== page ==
A single still video image, whether created by a drawing or paint program or scanned from a book or grabbed with a video camera, can be stored in any of a wide variety of file formats. The data will be stored in a raster or a vector file format. A raster image is one composed of a field of pixels, each characterized by a color, and is usually created in paint programs, by scanning a picture or by grabbing an image. A vector format is created almost always by a drawing/CAD program and consists not of pixels, but objects such as curves, shades, and characters.

Raster formats can be generally separated into two categories. Lossy formats lose resolution (sharpness) when converted to, while lossless formats preserve image information. For example, when converting from a GIF (lossless) to a JPEG (lossy), some information is lost. However, lossy formats tend to be much smaller than their lossless counterparts, and for most photographic images, there will be almost no subjective difference.

The following list of image file formats is not inclusive, but describes the formats that comprise the majority of files encountered on the Internet. All of the following formats are raster formats unless otherwise stated.


GIF, which stands for Graphics Interchange Format, is a graphics file format originally popularized by Compuserve. GIF files are encoded, 256 color (8-bit) images which use a lossless compression technique and can be opened by almost all graphics programs including xv, Lview, and Photoshop.

.jpg, .jpeg, .jfif

JPEG stands for Joint Photographics Experts Group. JPG (more accurately JFIF) files are true color (16.7 million colors, or 24-bit) images that are compressed using a lossy compression algorithm called JPEG. This means that files may degrade in quality when they are JPEG encoded. However, this degradation is not noticeable for most scanned photographs and images with smoothly colored areas. Do not use JPEG encoding on line art or cartoon images. JPEG files are significantly smaller than most other formats and can be opened and saved with many graphics programs on all platforms.

.ps, .eps, .epsi

Postscript (PS), Encapsulated Postscript (EPS), and Encapsulated Postscript with preview image (EPSI) are all vector graphics file formats. They are mainly used to store printed or printable documents and are in widespread use.


PDF stands for Portable Document Format and is created by Adobe Acrobat. An Enhancement of the Postscript language, PDF files contain all the same text and page layout information but can include many WWW features such as images, links, and heading references. PDF files can be viewed using Adobe Acrobat software.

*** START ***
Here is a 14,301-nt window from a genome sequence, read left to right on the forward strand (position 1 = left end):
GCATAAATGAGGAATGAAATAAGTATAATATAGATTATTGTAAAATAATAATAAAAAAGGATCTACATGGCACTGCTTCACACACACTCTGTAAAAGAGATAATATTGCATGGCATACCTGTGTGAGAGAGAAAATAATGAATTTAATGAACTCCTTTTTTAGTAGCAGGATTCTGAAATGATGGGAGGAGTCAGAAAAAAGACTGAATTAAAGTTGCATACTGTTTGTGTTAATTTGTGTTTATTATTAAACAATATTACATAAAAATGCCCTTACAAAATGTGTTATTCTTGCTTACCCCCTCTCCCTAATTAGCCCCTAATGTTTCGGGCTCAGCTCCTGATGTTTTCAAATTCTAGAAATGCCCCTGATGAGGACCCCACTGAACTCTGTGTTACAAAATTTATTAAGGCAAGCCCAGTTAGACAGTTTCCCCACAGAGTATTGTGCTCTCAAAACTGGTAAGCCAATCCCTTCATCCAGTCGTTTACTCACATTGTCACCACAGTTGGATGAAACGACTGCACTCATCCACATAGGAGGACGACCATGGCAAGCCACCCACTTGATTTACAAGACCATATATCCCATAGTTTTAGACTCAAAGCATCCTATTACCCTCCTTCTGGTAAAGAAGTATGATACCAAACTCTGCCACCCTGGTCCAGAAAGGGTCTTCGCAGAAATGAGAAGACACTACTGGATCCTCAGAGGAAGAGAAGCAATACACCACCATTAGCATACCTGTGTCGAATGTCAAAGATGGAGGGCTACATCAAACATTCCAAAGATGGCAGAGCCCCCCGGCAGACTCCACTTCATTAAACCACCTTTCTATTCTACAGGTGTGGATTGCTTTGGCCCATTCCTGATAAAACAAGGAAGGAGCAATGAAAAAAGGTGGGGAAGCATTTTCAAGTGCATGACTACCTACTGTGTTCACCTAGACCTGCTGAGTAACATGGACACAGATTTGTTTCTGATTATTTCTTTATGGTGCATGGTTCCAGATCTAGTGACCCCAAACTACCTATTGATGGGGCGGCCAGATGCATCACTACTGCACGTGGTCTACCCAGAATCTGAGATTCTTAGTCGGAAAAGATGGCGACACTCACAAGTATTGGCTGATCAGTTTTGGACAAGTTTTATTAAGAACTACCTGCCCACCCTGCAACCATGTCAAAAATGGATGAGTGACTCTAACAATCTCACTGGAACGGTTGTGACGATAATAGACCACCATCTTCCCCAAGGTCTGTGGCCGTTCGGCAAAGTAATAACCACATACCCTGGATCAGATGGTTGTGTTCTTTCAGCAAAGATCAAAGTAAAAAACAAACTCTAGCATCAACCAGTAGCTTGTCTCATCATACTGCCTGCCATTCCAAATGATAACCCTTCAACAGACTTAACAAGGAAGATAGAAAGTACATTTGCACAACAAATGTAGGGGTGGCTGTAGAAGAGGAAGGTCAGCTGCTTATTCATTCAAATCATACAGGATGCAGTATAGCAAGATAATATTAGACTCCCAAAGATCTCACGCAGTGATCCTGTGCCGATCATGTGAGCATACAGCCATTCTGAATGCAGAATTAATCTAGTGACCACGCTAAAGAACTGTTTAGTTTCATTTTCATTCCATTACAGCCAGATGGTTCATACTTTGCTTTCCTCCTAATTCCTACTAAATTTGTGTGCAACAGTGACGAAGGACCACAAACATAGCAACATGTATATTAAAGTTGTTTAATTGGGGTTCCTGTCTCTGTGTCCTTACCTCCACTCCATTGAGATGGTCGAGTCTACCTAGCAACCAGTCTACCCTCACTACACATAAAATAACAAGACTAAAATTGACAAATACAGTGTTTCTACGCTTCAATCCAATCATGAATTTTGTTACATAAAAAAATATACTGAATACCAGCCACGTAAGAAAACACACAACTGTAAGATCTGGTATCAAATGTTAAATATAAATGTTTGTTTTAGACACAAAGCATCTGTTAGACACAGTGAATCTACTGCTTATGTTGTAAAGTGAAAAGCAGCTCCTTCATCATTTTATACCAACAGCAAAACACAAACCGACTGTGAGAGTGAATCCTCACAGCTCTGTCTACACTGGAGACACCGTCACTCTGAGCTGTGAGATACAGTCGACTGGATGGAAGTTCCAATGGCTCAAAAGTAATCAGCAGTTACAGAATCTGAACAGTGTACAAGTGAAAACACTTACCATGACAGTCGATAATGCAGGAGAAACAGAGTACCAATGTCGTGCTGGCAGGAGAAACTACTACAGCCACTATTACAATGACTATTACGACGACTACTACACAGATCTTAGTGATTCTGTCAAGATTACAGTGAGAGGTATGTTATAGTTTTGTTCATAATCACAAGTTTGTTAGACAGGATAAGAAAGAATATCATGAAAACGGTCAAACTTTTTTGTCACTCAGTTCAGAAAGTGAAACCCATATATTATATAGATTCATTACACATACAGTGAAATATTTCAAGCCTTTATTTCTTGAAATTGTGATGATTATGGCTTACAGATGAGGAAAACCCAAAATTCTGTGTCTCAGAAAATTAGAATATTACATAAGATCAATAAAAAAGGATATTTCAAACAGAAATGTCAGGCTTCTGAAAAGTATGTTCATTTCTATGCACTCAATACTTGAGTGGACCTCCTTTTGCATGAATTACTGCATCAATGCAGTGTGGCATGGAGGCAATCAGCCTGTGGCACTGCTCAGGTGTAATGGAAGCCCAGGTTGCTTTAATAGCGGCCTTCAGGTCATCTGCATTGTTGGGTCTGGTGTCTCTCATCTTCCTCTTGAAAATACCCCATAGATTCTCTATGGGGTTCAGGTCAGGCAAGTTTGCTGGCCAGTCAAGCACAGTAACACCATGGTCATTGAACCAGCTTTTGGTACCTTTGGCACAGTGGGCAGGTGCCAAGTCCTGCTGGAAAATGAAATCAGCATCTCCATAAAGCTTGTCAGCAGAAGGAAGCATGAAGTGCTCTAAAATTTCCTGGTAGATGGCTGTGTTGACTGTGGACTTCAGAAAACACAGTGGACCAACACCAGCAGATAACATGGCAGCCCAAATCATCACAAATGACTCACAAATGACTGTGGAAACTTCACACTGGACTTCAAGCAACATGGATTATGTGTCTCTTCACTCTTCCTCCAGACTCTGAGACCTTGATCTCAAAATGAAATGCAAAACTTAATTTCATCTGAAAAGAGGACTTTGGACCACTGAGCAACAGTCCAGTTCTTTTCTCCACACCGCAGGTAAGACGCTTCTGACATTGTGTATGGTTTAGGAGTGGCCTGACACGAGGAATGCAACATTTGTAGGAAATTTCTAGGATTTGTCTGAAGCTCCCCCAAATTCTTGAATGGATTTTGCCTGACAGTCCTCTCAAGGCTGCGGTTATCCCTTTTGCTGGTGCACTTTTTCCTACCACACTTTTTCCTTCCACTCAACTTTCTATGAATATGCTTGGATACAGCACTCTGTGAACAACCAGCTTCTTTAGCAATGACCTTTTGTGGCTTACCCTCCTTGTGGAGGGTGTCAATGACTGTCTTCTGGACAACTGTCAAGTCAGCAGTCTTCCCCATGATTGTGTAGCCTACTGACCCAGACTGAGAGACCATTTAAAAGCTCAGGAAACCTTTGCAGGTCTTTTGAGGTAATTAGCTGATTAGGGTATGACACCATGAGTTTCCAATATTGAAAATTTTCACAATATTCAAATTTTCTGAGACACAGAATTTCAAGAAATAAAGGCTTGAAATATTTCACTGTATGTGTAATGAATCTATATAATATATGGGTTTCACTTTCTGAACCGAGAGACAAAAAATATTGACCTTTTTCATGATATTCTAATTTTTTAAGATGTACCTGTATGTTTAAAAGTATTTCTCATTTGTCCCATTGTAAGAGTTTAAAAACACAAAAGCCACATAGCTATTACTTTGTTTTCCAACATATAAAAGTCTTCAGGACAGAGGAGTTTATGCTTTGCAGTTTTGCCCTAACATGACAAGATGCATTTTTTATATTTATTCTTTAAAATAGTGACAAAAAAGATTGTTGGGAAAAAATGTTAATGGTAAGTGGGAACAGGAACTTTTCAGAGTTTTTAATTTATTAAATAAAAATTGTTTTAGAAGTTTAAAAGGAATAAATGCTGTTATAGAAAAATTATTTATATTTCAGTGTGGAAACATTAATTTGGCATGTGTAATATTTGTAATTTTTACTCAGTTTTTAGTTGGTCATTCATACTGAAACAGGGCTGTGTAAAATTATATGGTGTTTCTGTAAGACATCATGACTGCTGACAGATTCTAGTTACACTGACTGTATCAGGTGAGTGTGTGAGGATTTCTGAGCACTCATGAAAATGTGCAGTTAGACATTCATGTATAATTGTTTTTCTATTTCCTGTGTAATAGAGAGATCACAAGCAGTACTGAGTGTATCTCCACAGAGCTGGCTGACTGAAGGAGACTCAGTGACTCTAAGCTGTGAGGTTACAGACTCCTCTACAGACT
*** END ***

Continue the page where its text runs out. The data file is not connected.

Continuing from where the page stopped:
.tif, .tiff

TIFF (Tagged Image File Format) files are uncompressed true color images. Most graphics programs allow you to store TIFFs with compression. These files can be opened by many graphics programs including xv, Lview, and Photoshop.


TGA (Targa) files, like TIFFs, are uncompressed true color (24-bit) images. They can be opened by many graphics programs including xv, Lview, and Photoshop.


A PICT file is a standard Macintosh image file format and can be either a raster image or a vector image, depending on the program that created it. Most Macintosh applications will open them.


BMP files are Windows Bitmap files. They are usually 8-bit color images (256 colors) and can be viewed by many programs including Windows Paintbrush. BMP files can be used as backgrounds for the Windows desktop.


A PCX is a Zsoft paint file. PCXs are openable by Windows Paintbrush.


Portable Bitmap, Portable Pixmap, and Portable Graymap are all file formats used by the PBMtools set of Unix graphics utilities. Most commonly used on Unix workstations, they are openable by Photoshop in addition to xv.


PSD signifies an Adobe Photoshop graphic file. They are openable on Pentium and Macintosh systems by Adobe Photoshop.


A CVS is a vector graphic file format and is openable by Canvas.


A Computer Graphics Metafile, CGM, is also a vector format and can be opened by Canvas and ClarisDraw.


WPG are WordPerfect graphics files that can be opened with Lview.


WMF files are Windows MetaFiles that can be opened by Canvas.

.xpm, .xbm

X PixMap or X bitmap files are usually small files used in the X Window System.

Different file formats work with different programs, although almost all drawing/paint programs will read and write JPEG, GIF, and TIFF formats. GIF and JPEG formats are popular for FTP and the WWW because they are much smaller than other formats, so more of them can be stored. GIF and JPEG formats are not compressible, so it is generally a waste of effort to run a compression program on them. However, other file formats often compress by large amounts. PICT and TIFF formats work best with wordprocessing and desktop publishing programs like Microsoft Word 6.0 and Adobe Pagemaker 6.0.